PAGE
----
To some this would seem academic but in the rush to buy every piece of real estate in America between 2000 and 2008, the consuming public signed lots of funky mortgage paper including home equity lines of credit that nestled on top of conventional mortgages.  People also refinanced their real estate many times to cover many expenses unrelated to home acquisition and ownership.  They paid auto loans, college tuitions and consumer debt.  When they come in to meet us, they often can’t recall whether or not the loan was a mortgage, what else might have secured their debt or even what the money was used for.

Most experienced realtors actually try to do a quick lien search before taking a listing to make certain the proceeds will be sufficient to pay their commission and otherwise “clear title”.  But you must either ask the realtor or ask a lawyer to make certain that you know what debt you owe for which your house is collateral.  This is not something to wait for.  First you may find that while the house will close and the debt can be paid, you will have nothing left to put down on a new house.  Second, if your willing buyer agrees to pay your price and then invests time, effort and money into getting ready to move in only to find out that you really can’t clear the title hurdle, that buyer may be looking for a lawyer to sue you for listing and selling a property you should have known you could not successfully sell.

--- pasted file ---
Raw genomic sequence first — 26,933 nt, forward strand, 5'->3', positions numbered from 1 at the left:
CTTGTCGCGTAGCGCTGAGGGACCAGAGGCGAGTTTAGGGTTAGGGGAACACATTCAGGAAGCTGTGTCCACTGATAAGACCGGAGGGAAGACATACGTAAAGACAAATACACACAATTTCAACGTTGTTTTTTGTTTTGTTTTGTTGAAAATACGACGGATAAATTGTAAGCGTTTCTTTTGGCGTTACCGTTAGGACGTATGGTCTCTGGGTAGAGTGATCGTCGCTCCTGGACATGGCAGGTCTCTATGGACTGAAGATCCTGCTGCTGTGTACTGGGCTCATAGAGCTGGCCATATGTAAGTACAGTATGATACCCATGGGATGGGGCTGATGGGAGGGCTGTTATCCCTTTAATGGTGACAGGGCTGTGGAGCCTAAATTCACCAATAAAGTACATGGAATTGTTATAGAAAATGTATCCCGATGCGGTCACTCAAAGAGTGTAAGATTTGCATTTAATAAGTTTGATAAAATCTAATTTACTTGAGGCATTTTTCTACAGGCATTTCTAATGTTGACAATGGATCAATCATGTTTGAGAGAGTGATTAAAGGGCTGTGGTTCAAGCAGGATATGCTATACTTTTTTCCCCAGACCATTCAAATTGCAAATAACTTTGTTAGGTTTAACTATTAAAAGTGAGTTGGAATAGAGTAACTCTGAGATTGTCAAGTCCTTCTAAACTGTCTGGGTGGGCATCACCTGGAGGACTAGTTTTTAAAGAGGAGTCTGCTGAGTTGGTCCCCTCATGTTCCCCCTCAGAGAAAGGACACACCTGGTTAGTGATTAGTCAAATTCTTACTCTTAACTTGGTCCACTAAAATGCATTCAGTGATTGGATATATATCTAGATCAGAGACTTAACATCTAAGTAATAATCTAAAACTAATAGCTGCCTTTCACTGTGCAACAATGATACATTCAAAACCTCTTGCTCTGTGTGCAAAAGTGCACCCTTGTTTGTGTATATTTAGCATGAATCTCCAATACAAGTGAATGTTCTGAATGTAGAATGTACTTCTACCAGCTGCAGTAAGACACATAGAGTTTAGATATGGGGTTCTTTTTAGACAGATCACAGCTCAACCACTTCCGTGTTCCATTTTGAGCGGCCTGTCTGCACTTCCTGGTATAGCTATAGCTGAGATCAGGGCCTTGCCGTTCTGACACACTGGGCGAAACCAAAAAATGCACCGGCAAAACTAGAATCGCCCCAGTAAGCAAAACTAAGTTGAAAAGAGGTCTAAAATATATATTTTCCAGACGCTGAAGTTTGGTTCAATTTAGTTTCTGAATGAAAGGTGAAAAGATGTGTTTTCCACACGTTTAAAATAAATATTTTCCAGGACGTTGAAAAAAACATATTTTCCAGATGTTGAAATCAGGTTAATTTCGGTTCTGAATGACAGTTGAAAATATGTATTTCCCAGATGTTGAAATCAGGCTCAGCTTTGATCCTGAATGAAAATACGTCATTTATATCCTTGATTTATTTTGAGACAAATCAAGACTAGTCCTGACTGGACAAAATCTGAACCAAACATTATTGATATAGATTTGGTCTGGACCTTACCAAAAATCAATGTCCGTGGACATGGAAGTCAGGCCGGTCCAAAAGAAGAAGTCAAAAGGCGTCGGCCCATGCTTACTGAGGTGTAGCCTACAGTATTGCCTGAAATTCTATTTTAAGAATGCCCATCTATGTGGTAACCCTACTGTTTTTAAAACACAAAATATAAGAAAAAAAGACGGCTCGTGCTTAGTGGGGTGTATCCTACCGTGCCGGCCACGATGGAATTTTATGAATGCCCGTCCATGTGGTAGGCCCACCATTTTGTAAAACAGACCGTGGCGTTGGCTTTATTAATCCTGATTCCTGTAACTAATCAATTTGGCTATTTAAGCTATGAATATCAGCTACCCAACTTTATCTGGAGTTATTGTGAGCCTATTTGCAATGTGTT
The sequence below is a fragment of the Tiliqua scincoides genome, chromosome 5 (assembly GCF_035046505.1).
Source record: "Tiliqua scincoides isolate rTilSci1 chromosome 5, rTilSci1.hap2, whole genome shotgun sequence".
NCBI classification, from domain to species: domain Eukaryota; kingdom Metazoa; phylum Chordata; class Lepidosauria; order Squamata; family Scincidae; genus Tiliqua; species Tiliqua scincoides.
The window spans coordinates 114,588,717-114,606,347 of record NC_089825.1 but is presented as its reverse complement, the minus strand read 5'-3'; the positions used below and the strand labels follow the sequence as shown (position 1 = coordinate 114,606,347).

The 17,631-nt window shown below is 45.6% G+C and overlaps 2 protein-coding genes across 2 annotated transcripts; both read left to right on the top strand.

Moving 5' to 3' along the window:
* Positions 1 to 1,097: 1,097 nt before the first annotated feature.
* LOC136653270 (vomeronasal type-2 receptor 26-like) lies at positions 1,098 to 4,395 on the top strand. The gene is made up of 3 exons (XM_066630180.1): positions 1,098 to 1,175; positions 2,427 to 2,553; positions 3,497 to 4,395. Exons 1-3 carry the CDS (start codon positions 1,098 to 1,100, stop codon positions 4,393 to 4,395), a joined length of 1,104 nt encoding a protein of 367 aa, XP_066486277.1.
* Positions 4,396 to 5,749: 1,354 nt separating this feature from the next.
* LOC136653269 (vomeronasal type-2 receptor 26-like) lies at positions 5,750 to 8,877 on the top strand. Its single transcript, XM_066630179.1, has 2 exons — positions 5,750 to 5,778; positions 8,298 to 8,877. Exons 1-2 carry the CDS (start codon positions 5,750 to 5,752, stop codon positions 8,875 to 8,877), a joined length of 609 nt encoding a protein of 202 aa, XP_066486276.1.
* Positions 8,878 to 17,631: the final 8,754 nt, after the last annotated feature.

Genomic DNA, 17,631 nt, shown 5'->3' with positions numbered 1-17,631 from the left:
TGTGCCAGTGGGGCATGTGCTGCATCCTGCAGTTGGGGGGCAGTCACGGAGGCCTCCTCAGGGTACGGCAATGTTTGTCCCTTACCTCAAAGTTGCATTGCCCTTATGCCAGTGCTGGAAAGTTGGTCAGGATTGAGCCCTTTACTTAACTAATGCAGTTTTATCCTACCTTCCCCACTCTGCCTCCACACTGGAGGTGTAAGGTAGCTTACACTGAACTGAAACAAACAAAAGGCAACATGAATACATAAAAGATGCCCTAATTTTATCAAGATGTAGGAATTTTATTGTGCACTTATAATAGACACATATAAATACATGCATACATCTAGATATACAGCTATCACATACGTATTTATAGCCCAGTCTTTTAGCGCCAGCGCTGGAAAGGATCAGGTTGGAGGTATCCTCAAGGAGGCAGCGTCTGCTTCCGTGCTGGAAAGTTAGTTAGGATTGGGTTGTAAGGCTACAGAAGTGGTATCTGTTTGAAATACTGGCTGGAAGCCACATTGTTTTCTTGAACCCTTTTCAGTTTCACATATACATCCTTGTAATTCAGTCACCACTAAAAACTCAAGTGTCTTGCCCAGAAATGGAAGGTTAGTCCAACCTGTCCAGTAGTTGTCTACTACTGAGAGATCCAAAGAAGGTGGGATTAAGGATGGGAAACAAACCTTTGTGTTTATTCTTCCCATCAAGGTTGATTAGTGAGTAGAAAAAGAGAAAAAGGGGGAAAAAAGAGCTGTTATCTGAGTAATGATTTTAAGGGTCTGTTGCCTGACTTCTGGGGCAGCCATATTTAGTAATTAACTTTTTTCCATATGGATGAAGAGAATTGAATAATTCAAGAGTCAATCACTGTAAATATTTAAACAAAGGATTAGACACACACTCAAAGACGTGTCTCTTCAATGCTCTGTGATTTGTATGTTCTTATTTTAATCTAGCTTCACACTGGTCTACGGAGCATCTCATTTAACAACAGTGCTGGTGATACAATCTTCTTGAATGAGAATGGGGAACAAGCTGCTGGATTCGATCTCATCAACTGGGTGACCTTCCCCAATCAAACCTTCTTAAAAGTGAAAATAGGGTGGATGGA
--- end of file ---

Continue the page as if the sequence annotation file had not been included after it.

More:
There are ways to negotiate around some of these problems but no transaction where debt exceeds contract price is a safe transaction.  The key however is to find out first what debt really is recorded against the property and then list for sale.